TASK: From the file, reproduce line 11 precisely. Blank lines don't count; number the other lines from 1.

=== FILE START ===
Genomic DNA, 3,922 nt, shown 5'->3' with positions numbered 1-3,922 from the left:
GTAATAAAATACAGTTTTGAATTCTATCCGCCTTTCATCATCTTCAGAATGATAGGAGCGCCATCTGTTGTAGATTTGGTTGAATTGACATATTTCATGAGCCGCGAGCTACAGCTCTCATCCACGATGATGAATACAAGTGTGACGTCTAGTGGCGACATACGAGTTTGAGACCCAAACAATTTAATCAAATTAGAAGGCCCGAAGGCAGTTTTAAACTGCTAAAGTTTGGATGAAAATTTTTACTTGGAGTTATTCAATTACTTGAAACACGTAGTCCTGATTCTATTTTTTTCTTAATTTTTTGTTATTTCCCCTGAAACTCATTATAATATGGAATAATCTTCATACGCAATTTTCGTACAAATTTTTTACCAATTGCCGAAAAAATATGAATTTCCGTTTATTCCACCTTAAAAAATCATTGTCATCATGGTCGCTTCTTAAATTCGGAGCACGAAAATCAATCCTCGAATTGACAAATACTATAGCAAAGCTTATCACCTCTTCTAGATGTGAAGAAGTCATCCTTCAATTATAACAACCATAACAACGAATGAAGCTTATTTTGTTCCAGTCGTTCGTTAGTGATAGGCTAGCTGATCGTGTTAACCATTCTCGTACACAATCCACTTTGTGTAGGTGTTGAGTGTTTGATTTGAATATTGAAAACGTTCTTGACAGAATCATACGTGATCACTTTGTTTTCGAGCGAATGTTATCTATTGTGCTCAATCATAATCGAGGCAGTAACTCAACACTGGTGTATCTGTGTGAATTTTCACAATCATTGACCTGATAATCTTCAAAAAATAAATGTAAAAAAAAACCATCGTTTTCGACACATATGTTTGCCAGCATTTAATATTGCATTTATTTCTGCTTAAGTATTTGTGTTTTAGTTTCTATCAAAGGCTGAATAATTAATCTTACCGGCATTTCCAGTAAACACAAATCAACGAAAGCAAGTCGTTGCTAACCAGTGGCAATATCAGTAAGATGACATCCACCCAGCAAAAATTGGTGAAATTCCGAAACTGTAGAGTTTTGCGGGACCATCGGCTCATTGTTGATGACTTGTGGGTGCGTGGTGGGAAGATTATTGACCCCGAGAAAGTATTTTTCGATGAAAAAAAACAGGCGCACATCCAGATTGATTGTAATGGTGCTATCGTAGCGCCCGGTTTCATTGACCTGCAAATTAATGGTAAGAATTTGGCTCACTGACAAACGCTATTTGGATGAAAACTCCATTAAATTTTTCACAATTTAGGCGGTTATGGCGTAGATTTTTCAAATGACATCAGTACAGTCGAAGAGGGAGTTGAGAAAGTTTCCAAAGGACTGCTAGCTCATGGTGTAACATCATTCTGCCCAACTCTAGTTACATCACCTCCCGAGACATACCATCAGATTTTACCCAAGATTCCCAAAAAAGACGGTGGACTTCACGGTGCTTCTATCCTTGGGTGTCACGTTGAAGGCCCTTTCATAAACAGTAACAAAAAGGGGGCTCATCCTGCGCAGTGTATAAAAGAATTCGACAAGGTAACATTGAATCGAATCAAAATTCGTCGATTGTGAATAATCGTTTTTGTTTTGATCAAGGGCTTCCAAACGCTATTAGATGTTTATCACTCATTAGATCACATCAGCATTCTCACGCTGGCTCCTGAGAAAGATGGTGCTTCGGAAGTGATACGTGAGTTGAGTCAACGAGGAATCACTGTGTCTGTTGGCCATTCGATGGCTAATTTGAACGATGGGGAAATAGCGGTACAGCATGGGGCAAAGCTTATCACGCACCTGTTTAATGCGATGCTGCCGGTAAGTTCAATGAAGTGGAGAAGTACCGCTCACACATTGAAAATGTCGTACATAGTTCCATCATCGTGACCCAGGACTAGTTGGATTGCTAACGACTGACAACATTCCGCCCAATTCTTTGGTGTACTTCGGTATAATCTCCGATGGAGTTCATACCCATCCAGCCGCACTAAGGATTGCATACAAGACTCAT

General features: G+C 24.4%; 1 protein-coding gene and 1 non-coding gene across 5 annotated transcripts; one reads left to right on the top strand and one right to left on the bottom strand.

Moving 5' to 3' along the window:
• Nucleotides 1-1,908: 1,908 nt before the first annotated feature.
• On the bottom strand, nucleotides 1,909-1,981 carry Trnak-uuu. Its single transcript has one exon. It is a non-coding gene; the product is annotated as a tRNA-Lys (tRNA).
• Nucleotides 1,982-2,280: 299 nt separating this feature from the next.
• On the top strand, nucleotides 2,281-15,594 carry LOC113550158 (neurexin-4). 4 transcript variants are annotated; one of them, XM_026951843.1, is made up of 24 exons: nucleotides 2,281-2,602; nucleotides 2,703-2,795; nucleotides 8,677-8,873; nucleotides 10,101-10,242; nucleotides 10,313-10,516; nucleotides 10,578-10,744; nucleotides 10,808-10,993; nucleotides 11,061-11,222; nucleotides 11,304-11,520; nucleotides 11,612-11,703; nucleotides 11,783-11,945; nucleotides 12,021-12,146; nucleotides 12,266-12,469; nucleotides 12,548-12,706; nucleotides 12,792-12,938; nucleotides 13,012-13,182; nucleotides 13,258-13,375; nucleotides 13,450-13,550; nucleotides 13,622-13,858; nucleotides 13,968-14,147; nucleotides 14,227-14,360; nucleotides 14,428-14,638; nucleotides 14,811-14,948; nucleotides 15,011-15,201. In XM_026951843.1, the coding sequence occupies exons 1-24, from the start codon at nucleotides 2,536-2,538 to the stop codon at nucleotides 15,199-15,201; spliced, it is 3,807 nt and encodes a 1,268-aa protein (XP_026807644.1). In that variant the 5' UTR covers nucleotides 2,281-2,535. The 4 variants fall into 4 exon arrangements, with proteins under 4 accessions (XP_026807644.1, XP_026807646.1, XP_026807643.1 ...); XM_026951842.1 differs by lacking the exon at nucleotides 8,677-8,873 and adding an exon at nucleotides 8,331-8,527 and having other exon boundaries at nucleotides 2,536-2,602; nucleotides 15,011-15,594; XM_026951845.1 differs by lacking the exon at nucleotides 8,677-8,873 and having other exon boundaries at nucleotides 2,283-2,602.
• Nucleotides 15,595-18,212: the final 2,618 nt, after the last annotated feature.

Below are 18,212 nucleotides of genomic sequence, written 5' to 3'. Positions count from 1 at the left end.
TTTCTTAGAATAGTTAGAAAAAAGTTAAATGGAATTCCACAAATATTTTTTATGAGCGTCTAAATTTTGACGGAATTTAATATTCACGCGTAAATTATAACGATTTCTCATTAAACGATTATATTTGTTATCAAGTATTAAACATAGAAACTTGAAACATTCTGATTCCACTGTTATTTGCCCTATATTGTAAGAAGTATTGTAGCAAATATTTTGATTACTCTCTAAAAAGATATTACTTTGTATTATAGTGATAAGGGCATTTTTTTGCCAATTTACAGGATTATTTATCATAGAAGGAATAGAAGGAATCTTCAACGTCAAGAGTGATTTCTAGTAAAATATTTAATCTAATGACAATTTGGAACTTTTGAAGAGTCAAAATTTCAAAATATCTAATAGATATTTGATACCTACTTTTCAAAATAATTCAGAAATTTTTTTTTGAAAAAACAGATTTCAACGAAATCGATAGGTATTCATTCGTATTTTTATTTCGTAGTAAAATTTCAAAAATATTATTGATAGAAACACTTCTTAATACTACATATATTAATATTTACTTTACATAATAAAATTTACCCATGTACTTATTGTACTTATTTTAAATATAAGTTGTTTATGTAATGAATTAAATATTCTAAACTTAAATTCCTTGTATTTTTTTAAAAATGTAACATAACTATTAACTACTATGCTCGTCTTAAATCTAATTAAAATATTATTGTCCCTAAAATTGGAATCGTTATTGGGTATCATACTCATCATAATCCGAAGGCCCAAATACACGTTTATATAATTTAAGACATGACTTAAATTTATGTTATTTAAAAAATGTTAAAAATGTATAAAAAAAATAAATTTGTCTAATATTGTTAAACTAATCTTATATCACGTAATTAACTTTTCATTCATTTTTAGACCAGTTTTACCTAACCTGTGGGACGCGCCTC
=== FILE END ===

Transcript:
TTTCTTAGAATAGTTAGAAAAAAGTTAAATGGAATTCCACAAATATTTTTTATGAGCGTCTAAATTTTGACGGAATTTAATATTCACGCGTAAATTATAACGATTTCTCATTAAACGATTATATTTGTTATCAAGTATTAAACATAGAAACTTGAAACATTCTGATTCCACTGTTATTTGCCCTATATTGTAAGAAGTATTGTAGCAAATATTTTGATTACTCTCTAAAAAGATATTACTTTGTATTATAGTGATAAGGGCATTTTTTTGCCAATTTACAGGATTATTTATCATAGAAGGAATAGAAGGAATCTTCAACGTCAAGAGTGATTTCTAGTAAAATATTTAATCTAATGACAATTTGGAACTTTTGAAGAGTCAAAATTTCAAAATATCTAATAGATATTTGATACCTACTTTTCAAAATAATTCAGAAATTTTTTTTTGAAAAAACAGATTTCAACGAAATCGATAGGTATTCATTCGTATTTTTATTTCGTAGTAAAATTTCAAAAATATTATTGATAGAAACACTTCTTAATACTACATATATTAATATTTACTTTACATAATAAAATTTACCCATGTACTTATTGTACTTATTTTAAATATAAGTTGTTTATGTAATGAATTAAATATTCTAAACTTAAATTCCTTGTATTTTTTTAAAAATGTAACATAACTATTAACTACTATGCTCGTCTTAAATCTAATTAAAATATTATTGTCCCTAAAATTGGAATCGTTATTGGGTATCATACTCATCATAATCCGAAGGCCCAAATACACGTTTATATAATTTAAGACATGACTTAAATTTATGTTATTTAAAAAATGTTAAAAATGTATAAAAAAAATAAATTTGTCTAATATTGTTAAACTAATCTTATATCACGTAATTAACTTTTCATTCATTTTTAGACCAGTTTTACCTAACCTGTGGGACGCGCCTC